• Encourage more collaboration between yourself and colleagues to improve teaching and reduce workload
  • Build stronger relationships with parents and families of your students to help support them better when they’ve left your classroom
  • Start a classroom blog with one of your classes
  • Write your own education blog or contribute a post to someone else’s blog
  • Mentor a colleague on something they find challenging but you find less challenging
  • Spend a little extra time creating a ‘perfect’ resource rather than a resource that ‘will do for now’
  • Give more instant verbal feedback and less delayed written feedback to help students progress over time
  • Learn and use a teaching method you’ve never tried before, to boost engagement by varying your approach to lessons
  • Follow some education bloggers on Twitter (I’m @guruteaching) and contribute to debates

How can I keep my New Year’s Resolutions?

Often the only way I’m able to stick to my plans is by using a support network around me to keep me on the straight and narrow. When I started blogging, for example, I made sure that my posts went straight into my social networks. That way, I knew that my friends and colleagues would ask me about how my blog was going, as they would see updated posts each week. If I missed a post, I knew that certain people would ask me why, which just made me feel guilty. It’s December now and I’ve posted several posts each month, every month since beginning.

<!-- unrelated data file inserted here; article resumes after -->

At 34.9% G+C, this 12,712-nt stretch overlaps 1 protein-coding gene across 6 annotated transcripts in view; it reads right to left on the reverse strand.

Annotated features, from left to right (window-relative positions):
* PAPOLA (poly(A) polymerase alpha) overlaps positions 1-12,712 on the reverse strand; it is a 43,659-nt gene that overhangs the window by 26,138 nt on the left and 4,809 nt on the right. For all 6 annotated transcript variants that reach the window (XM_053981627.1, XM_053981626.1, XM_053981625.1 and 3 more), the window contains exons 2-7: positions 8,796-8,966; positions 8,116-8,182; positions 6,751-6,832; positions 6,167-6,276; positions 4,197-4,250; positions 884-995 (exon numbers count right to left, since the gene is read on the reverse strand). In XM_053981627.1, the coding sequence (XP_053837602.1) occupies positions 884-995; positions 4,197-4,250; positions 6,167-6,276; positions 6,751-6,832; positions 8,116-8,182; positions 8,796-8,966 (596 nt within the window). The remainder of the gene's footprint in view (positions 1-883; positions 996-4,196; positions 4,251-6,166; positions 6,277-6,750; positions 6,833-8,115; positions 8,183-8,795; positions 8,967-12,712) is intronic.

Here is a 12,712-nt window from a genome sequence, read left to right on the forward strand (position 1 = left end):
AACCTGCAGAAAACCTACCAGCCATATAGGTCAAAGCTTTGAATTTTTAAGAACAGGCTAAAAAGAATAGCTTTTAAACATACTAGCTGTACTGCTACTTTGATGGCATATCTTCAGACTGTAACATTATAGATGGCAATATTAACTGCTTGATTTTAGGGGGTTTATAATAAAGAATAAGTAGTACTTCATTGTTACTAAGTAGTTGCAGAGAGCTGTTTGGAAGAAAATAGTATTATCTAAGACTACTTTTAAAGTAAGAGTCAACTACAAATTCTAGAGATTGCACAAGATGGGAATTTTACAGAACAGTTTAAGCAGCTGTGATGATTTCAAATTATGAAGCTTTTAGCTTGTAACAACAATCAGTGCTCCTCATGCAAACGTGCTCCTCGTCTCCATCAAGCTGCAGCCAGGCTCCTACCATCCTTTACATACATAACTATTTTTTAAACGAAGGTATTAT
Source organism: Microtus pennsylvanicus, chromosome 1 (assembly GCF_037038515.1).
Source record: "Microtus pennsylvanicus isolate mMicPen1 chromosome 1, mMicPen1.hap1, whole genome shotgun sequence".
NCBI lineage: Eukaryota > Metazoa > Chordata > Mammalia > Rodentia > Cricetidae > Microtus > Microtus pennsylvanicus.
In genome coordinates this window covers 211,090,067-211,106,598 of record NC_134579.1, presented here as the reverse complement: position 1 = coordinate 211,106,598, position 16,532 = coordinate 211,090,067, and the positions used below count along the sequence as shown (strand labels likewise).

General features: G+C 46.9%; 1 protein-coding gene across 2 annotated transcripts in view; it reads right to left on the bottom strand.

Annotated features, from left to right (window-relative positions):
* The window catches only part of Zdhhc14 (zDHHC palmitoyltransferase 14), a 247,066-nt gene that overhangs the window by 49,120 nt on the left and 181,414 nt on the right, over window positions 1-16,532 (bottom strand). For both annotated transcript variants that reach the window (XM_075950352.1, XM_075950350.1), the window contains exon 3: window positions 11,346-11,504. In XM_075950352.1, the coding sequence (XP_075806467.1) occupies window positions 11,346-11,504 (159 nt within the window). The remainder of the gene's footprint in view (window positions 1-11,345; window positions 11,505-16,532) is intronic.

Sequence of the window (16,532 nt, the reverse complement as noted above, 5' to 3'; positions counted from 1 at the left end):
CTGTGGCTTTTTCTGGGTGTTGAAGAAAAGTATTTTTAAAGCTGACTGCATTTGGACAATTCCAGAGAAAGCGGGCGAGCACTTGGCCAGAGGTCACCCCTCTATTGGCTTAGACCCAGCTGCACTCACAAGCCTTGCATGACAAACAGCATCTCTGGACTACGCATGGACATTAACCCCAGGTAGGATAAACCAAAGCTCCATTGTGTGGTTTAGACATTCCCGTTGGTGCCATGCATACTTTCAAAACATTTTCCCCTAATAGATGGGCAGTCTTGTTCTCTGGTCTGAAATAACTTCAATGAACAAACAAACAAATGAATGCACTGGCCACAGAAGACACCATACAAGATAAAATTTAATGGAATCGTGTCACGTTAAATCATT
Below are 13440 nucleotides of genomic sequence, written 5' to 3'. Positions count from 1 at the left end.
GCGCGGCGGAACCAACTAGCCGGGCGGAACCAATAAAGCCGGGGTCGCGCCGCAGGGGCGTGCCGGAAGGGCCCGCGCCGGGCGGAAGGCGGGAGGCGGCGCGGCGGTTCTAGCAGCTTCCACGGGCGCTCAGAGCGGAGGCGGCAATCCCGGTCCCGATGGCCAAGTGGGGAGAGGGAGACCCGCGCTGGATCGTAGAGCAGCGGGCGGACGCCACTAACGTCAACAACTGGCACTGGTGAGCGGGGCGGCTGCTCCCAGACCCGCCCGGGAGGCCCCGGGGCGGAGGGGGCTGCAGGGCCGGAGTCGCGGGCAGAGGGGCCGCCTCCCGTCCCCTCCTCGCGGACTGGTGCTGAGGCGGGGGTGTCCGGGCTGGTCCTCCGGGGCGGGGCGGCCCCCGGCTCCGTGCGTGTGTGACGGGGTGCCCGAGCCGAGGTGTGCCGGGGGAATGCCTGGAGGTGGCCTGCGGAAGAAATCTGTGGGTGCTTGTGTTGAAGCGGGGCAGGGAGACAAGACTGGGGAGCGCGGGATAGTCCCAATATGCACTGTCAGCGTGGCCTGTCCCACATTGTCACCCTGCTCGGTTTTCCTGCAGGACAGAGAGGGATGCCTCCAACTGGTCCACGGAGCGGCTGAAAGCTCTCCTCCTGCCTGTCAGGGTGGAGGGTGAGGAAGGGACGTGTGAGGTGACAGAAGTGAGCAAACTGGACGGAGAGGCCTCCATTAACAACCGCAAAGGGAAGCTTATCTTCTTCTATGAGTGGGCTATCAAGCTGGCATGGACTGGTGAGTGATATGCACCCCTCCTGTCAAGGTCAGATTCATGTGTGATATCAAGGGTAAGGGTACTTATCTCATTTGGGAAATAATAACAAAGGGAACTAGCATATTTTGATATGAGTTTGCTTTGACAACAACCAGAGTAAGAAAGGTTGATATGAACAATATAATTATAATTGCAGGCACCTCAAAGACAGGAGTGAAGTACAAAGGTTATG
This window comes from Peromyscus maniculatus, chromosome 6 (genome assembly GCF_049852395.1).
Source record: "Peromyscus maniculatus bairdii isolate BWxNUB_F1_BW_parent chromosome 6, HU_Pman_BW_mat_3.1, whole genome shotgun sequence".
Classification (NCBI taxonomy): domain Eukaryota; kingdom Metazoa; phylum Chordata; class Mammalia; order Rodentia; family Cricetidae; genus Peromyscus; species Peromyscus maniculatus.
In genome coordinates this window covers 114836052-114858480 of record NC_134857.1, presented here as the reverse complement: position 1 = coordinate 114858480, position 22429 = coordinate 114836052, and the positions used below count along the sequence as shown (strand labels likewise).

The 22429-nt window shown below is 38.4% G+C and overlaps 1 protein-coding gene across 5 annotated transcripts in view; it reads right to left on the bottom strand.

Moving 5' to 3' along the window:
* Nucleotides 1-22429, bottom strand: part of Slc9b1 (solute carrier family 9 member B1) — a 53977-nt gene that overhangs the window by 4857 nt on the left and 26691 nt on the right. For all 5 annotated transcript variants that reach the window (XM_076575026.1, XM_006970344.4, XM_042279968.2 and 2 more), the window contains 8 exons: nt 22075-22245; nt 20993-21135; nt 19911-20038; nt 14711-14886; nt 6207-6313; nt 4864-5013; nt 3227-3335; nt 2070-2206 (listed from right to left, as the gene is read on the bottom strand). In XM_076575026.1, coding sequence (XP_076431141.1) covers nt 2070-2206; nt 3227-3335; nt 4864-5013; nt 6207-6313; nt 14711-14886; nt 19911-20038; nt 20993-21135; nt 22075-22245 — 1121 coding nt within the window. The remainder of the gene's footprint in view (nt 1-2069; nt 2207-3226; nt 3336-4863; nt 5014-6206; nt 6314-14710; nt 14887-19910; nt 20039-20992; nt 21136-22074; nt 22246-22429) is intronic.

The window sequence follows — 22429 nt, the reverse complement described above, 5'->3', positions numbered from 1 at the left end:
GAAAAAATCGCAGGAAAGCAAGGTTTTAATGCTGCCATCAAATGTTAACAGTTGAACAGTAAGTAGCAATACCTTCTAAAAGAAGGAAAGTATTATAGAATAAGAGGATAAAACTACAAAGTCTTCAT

Your New Year’s Resolutions don’t have to be posted on social media though. Find yourself an accountability partner. This is someone who will ask you the questions you don’t want to answer, so that you force yourself to keep going when you don’t feel like it. That way, when the end of the year arrives, you will be able to stand tall and say that you’ve achieved what you set out to do. Be honest here, how often can you say you were able to do that? How great will you feel?

My New Year’s Resolution this year

I’m now going to put my money where my mouth is. This year I want to create a set of infographics to put around my classroom, as cheat-sheets or how-to guides for my students. They have to be colourful, interesting to look at and above all, they must be easy to use. I have absolutely no background in design, so this will be a real challenge for me, but one that I will be proud of by the end of the year. I’m a fan of online tools and the most promising one I’ve found so far for creating infographics is Canva. I’d love to hear about any other you’ve used too. Please leave a reply below if you know of any others.

YOU are my accountability partner here and I really do want you to ask me how I’m getting on with designing my infographics during the year. Feel free to make me feel guilty on Twitter if you think I’m not sticking with it. Hopefully though, I will add value to my students’ world.

Best of luck to you and have a happy New Year,

Andy

You can follow me on Twitter and now on Pinterest too.